From Potha the safari went in two days to MacMillan’s place, Juja Farm, on the other side of the Athi. I stayed behind as I desired to visit the American Mission Station at Machakos. Accordngly, Sir Alfred and I rode thither. Machakos has long been a native town, for it was on the route formerly taken by the Arab caravans that went from the coast to the interior after slaves and ivory. Riding toward it we passed by herd after herd of cattle, sheep, and goats, each guarded by two or three savage herdsmen. The little town itself was both interesting and attractive. Besides the natives there were a number of Indian traders and the English Commissioner and Assistant Commissioner, with a small body of native soldiers. The latter not a long time before had been just such savages as those round about them, and the change for the better wrought in their physique and morale by the ordered discipline to which they had submitted themselves could hardly be exaggerated. When we arrived, the Commissioner and his assistant were engaged in cross-examining some neighboring chiefs as to the cattle sickness. The English rule in Africa has been of incalculable benefit to Africans themselves, and indeed this is true of the rule of most European nations. Mistakes have been made, of course, but they have proceeded at least as often from an unwise effort to accomplish too much in the way of beneficence, as from a desire to exploit the natives. Each of the civilized nations that has taken possession of any part of Africa has had its own peculiar good qualities and its own peculiar defects. Some of them have done too much in supervising and ordering the lives of the natives, and in interfering with their practices and customs. The English error, like our own under similar conditions, has, if anything, been in the other direction. The effort has been to avoid wherever possible all interference with tribal customs, even when of an immoral and repulsive character, and to do no more than what is obviously necessary, such as insistence upon keeping the peace, and preventing the spread of cattle disease. Excellent reasons can be advanced in favor of this policy, and it must always be remembered that a fussy and ill-considered benevolence is more sure to awaken resentment than cruelty itself; while the natives are apt to resent deeply even things that are obviously for their ultimate welfare. Yet I cannot help thinking that with caution and wisdom it would be possible to proceed somewhat farther than has yet been the case in the direction of pushing upward some at least of the East African tribes; and this though I recognize fully that many of these tribes are of a low and brutalized type. Having said this much in the way of criticism, I wish to add my tribute of unstinted admiration for the disinterested and efficient work being done, alike in the interest of the white man and the black, by the government officials whom I met in East Africa. They are men in whom their country has every reason to feel a just pride.

We lunched with the American missionaries. Mission work among savages offers many difficulties, and often the wisest and most earnest effort meets with dishearteningly little reward; while lack of common sense, and of course above all, lack of a firm and resolute disinterestedness, insures the worst kind of failure. There are missionaries who do not do well, just as there are men in every conceivable walk of life who do not do well; and excellent men who are not missionaries, including both government officials and settlers, are only too apt to jump at the chance of criticizing a missionary for every alleged sin of either omission or commission. Finally, zealous missionaries, fervent in the faith, do not always find it easy to remember that savages can only be raised by slow steps, that an empty adherence to forms and ceremonies amounts to nothing, that industrial training is an essential in any permanent upward movement, and that the gradual elevation of mind and character is a prerequisite to the achievement of any kind of Christianity which is worth calling such. Nevertheless after all this has been said, it remains true that the good done by missionary effort in Africa has been incalculable. There are parts of the great continent, and among them I include many sections of East Africa, which can be made a white man’s country; and in these parts every effort should be made to favor the growth of a large and prosperous white population. But over most of Africa the problem for the white man is to govern, with wisdom and firmness, and when necessary with severity, but always with an eye single to their own interests and development, the black and brown races. To do this needs sympathy and devotion no less than strength and wisdom, and in the task the part to be played by the missionary and the part to be played by the official are alike great, and the two should work hand in hand.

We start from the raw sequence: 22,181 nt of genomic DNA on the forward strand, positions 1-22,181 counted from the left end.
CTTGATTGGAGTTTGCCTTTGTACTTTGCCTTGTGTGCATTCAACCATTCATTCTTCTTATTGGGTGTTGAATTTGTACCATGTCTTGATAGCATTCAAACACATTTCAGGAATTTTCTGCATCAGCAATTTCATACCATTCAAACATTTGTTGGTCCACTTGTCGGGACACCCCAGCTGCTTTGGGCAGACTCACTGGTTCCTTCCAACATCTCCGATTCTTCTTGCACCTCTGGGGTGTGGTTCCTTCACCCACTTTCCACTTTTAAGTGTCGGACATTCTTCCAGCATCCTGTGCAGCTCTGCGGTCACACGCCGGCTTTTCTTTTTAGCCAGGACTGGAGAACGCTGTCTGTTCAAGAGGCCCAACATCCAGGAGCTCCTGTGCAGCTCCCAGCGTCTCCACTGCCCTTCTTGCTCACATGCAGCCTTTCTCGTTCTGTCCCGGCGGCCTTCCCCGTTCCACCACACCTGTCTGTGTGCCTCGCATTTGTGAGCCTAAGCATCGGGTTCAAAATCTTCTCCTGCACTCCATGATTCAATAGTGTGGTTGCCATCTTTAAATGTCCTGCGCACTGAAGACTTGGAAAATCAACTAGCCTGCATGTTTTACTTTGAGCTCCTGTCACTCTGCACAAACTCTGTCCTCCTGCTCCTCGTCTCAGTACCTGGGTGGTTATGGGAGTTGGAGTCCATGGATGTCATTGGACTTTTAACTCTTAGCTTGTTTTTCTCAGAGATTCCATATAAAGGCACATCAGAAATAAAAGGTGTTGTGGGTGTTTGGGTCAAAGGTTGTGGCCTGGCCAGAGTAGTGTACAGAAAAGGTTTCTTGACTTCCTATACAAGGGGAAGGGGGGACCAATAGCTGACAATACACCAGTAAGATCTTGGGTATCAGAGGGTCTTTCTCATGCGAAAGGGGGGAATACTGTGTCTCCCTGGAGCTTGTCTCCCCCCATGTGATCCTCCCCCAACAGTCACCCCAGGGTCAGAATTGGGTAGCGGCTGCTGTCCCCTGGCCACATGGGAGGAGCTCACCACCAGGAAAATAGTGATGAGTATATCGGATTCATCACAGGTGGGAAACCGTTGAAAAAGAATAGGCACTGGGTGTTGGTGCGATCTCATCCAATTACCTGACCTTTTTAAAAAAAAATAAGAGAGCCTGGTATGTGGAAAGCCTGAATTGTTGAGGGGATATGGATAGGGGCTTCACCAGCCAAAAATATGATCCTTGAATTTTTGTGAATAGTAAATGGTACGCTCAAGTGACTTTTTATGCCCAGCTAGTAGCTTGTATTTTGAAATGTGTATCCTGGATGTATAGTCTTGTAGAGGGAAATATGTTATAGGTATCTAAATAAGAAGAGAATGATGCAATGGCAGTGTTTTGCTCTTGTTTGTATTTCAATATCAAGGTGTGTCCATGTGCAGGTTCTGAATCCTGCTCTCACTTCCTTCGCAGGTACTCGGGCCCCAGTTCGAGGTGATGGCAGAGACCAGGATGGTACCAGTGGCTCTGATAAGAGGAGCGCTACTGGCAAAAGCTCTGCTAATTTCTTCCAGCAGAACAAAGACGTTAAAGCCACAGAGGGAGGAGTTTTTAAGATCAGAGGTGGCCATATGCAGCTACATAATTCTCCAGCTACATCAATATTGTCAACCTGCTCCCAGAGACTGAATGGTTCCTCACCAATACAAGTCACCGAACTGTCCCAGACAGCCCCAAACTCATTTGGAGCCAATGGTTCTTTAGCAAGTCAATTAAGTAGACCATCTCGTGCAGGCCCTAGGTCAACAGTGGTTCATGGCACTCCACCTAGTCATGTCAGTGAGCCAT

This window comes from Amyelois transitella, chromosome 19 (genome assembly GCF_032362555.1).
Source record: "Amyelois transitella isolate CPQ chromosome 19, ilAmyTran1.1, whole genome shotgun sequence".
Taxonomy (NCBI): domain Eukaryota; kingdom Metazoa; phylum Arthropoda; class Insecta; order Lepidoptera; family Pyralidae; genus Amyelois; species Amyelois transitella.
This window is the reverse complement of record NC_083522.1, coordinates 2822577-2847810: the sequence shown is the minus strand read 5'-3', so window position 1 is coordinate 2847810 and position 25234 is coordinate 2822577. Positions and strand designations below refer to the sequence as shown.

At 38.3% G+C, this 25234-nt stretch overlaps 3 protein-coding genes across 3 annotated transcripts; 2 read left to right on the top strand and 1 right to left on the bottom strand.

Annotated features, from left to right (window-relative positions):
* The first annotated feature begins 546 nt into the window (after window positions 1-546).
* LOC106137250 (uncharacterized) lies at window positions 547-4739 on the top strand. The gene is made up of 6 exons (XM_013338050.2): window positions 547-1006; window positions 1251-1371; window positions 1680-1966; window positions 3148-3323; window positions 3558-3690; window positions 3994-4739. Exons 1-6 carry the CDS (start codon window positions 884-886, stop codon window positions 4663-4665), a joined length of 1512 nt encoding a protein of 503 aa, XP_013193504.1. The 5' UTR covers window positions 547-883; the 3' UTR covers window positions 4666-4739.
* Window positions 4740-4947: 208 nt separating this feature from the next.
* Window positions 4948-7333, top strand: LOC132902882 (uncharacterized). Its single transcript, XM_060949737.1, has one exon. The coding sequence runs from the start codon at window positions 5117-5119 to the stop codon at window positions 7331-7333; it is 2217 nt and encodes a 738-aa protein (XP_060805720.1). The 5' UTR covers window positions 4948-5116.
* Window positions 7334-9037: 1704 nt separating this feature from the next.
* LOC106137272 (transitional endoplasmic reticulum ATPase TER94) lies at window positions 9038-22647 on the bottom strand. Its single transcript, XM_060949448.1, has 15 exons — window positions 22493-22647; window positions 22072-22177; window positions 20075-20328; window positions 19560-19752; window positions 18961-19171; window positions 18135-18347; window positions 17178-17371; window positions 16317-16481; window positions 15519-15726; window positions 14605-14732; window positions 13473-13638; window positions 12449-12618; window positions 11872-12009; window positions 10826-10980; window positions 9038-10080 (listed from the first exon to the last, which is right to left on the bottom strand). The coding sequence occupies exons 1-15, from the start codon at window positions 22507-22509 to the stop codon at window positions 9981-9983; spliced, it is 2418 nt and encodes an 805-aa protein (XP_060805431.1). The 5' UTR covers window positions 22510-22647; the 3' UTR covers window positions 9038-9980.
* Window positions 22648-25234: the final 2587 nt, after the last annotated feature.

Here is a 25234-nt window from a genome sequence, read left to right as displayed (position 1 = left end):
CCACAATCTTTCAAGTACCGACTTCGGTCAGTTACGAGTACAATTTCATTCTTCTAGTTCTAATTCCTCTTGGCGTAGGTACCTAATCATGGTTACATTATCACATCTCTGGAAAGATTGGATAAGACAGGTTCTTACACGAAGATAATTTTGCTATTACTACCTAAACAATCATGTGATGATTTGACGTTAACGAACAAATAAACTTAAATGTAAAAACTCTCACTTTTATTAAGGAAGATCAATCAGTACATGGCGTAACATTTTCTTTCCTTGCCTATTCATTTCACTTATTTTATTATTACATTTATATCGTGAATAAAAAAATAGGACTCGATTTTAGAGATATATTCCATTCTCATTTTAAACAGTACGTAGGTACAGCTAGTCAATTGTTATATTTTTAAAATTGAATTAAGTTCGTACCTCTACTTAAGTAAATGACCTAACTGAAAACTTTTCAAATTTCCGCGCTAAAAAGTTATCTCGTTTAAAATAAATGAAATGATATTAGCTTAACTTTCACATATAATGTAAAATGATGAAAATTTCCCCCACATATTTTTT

After returning from Machakos, I spent the night at Sir Alfred’s, and next morning said good-bye with most genuine regret to my host and his family. Then, followed by my gun-bearers and sais, I rode off across the Athi plains. Through the bright white air the sun beat down mercilessly, and the heat haze wavered above the endless flats of scorched grass. Hour after hour we went slowly forward, through the morning, and through the burning heat of the equatorial noon, until in mid-afternoon we came to the tangled tree growth which fringed the half-dried bed of the Athi. Here I off-saddled for an hour; then, mounting, I crossed the river bed where it was waterless, and before evening fell I rode up to Juja Farm.

(Source: UNZ.com, https://www.unz.com/print/Scribners-1909dec-00652/)